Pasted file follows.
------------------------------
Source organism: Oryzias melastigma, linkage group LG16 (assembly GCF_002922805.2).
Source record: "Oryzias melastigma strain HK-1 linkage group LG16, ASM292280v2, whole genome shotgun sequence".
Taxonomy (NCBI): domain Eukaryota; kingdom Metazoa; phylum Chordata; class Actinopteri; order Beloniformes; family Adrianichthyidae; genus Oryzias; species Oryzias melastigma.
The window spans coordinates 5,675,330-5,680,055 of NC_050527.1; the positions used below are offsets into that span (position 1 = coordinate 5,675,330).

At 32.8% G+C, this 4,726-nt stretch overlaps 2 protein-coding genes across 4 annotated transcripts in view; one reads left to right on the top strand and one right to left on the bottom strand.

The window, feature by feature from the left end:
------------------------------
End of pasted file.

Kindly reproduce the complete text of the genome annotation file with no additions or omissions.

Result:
Source organism: Oryzias melastigma, linkage group LG16 (assembly GCF_002922805.2).
Source record: "Oryzias melastigma strain HK-1 linkage group LG16, ASM292280v2, whole genome shotgun sequence".
Taxonomy (NCBI): domain Eukaryota; kingdom Metazoa; phylum Chordata; class Actinopteri; order Beloniformes; family Adrianichthyidae; genus Oryzias; species Oryzias melastigma.
The window spans coordinates 5,675,330-5,680,055 of NC_050527.1; the positions used below are offsets into that span (position 1 = coordinate 5,675,330).

At 32.8% G+C, this 4,726-nt stretch overlaps 2 protein-coding genes across 4 annotated transcripts in view; one reads left to right on the top strand and one right to left on the bottom strand.

The window, feature by feature from the left end: